Robert La'Bassiere is actually a pseudonym for Robert Grant, who requested that he be credited under this name for his appearance as one of the Krotons. Scenes set on the planet's surface were filmed at the Tank Quarry and West of England Quarry on the Malvern Hills.
One of the guest actors for The Krotons is Philip Madoc, who appeared in a different role later in the season in The War Games as well as in other roles with Tom Baker's Fourth Doctor. See also Celebrity appearances in Doctor Who.
Broadcast and reception
|Episode||Broadcast date||Run time||Viewers
|"Episode One"||28 December 1968||23:00||9.0||16/35mm t/r|
|"Episode Two"||4 January 1969||23:03||8.4||16mm t/r|
|"Episode Three"||11 January 1969||21:47||7.5||16mm t/r|
|"Episode Four"||18 January 1969||22:39||7.1||16mm t/r|
The serial was repeated on BBC2 in November 1981, daily (Monday–Thursday, 9–12 November 1981) at 5:40 pm as part of "The Five Faces of Doctor Who", a series of repeats to bridge the long gap between seasons 18 and 19. At the time, it was the only four-part Patrick Troughton serial that existed in the BBC Archives. The viewing figures for the repeats were 4.4, 4.6, 4.6 and 4.5 million viewers respectively.
According to the BBC's Audience Research Report on the first episode the story received a mixed reception from viewers. Some enjoyed the story, describing it as "intriguing" and "compelling". More critical viewers thought the series was becoming "stale" and "boring" and that it was "too horrific" and "too far-fetched". A small minority considered it to be "the usual predictable rubbish", some saying that they only watched the show because their children enjoyed it.
Patrick Mulkern of the Radio Times gave the serial a mixed reception, acknowledging that "The episodes are packed with incident, the slate-dark quarry filming is fluid and moody, and there are decent performances." but criticising the Krotons themselves as "some of the silliest monsters ever to shame the series."
The serial was positively received by James Peaty of Den of Geek who noted that whilst the story was a fairly standard one it benefitted from the dramatic intensity and sharp dialogue crafted by the writer Robert Holmes. Peaty was also impressed by Philip Madoc's performance as Eelek and the direction by David Maloney. Although he considered the Krotons to be a "workaday adventure" Peaty said that "there are still many things to enjoy within its relatively brisk 90 minute running time."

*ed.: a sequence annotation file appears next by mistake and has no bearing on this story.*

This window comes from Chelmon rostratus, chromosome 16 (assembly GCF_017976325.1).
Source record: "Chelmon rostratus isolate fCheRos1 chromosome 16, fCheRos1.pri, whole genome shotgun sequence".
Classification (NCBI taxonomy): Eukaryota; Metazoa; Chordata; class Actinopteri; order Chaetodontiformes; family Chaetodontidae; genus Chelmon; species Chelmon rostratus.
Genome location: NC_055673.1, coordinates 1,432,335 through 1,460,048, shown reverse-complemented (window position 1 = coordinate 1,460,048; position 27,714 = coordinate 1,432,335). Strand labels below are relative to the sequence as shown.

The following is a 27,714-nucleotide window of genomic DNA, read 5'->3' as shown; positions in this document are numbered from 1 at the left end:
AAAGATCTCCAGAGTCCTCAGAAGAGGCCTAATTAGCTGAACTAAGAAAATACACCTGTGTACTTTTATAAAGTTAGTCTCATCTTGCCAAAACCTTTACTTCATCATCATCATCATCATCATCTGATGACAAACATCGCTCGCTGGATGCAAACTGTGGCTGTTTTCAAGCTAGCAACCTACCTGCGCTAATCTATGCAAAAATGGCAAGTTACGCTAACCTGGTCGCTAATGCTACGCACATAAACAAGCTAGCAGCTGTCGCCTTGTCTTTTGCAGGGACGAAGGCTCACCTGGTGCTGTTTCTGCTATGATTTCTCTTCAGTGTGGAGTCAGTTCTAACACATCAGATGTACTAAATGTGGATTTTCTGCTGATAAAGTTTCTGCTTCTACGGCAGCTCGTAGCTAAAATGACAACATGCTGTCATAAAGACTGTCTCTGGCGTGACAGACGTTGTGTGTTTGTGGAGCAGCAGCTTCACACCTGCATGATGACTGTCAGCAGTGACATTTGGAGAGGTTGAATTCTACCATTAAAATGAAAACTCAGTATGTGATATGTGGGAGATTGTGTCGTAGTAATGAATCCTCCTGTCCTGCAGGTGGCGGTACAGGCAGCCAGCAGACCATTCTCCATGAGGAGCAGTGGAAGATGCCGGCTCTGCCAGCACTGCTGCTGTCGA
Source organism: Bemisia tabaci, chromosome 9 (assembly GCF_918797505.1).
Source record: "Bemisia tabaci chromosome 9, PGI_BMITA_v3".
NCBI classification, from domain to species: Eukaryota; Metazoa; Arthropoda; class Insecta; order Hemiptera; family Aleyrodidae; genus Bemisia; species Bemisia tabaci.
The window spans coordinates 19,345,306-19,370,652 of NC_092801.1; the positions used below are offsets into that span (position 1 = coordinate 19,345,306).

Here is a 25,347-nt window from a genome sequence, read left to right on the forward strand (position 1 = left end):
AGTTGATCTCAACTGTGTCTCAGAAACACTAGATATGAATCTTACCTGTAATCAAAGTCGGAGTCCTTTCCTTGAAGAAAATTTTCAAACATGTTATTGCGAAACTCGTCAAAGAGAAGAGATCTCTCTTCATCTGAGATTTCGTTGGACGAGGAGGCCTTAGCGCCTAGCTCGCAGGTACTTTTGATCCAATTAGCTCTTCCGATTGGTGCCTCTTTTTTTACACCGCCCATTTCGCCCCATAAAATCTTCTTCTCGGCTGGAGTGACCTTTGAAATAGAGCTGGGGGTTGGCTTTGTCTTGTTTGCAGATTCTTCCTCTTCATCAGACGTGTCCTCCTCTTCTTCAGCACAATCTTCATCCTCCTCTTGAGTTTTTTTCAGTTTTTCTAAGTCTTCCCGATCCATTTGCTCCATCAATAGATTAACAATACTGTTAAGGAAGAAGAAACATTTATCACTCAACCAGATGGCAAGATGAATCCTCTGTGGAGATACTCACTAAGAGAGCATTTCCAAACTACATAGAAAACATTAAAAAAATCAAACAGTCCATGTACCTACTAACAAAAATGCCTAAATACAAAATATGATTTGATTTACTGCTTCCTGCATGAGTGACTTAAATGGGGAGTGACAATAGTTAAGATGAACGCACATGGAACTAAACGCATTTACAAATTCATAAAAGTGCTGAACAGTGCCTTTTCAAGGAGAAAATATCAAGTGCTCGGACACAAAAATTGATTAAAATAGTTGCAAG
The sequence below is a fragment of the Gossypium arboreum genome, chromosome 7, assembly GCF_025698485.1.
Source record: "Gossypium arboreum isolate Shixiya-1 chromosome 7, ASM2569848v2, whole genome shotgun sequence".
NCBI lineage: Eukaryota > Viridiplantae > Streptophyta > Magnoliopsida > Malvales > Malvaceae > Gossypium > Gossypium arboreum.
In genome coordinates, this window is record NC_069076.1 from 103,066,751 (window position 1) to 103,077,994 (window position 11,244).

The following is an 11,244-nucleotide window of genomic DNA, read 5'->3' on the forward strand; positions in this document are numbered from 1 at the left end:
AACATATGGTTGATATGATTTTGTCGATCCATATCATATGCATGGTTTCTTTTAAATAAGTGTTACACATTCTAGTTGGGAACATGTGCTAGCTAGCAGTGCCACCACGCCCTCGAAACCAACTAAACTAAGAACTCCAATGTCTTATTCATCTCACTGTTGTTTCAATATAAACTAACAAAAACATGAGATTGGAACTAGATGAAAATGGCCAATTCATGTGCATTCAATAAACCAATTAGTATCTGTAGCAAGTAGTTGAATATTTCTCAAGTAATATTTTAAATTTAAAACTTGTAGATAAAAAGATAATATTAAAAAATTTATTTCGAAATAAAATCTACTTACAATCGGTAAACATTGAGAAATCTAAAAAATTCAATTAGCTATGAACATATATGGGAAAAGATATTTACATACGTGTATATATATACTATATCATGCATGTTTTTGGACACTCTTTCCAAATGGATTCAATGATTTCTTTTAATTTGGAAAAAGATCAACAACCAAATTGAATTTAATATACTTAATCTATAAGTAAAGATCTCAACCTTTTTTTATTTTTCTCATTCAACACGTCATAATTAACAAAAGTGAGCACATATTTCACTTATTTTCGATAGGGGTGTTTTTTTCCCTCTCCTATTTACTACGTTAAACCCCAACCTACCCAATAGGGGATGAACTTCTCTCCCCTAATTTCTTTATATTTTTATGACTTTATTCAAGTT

|Cover artist||Andrew Skilleter|
|Series||Doctor Who book:
|14 November 1985|
This story was released on VHS in February 1991. The soundtrack was released on CD in November 2008. The Krotons was released on DVD in the UK on 2 July 2012. The Region 1 DVD was released on 10 July 2012.
Episode One of The Krotons exists as both a 16 mm film print and a 35 mm telerecording negative. Clips taken from a VidFIREd transfer of the high quality 35 mm negative can be seen in the restoration documentary on the DVD release of The Aztecs and as part of the 40th Anniversary music video on Doctor Who DVDs released in 2003.
|Doctor Who: The Krotons|
|Soundtrack album by Brian Hodgson and the BBC Radiophonic Workshop|
|Released||13 May 2013|
|BBC Radiophonic Workshop chronology|
|Doctor Who soundtrack chronology|
- "Doctor Who (New Opening Theme, 1967)"
- "The Learning Hall"
- "Door Opens"
- "Entry Into the Machine"
- "TARDIS (New Landing)"
- "Wasteland Atmosphere"
- "Machine and City Theme"
- "Machine Exterior"
- "Panels Open"
- "Dispersal Unit"
- "Selris' House"
- "Machine Interior"
- "Snake Bleeps Low"
- "Silver Hose (The Snake)"
- "Snake Bleeps High"
- "Teaching Machine Hums"
- "Burning Light"
- "Birth of a Kroton"
- "Kroton Theme"
- "Kroton Dies"
- "Link - Rising Hum"
- "Kroton Dies (Alternative)"
- "Tank Quarry". Dr Who – The Locations Guide. Retrieved 27 January 2011. External link in
- "West of England Quarry". Dr Who – The Locations Guide. Retrieved 27 January 2011. External link in
- Shaun Lyon; et al. (31 March 2007). "The Krotons". Outpost Gallifrey. Archived from the original on 18 June 2008. Retrieved 31 August 2008.
- "The Krotons". Doctor Who Reference Guide. Retrieved 31 August 2008.
- Sullivan, Shannon (23 June 2008). "The Krotons". A Brief History of Time Travel. Retrieved 31 August 2008.
- "DVD Update: Summer Schedule". Doctor Who News. Retrieved 2013-09-24.
- "Doctor Who DVD news: Announcement for Story #047: The Krotons and Story #072: Death to the Daleks". TVShowsOnDVD.com. Retrieved 2013-09-24.
- Silva Screen Music. "Brian Hodgson, Delia Derbyshire, The BBC Radiophonic Workshop - Doctor Who: The Krotons :: Silva Screen Music". Silvascreenmusic.greedbag.com. Retrieved 2013-09-24.
|Wikiquote has quotations related to: Second Doctor|
- The Krotons at BBC Online
- The Krotons at Doctor Who: A Brief History of Time (Travel)
- The Krotons at the Doctor Who Reference Guide
- Doctor Who Locations - The Krotons
- The Krotons reviews at Outpost Gallifrey
- The Krotons reviews at The Doctor Who Ratings Guide
- The Krotons at Mania.com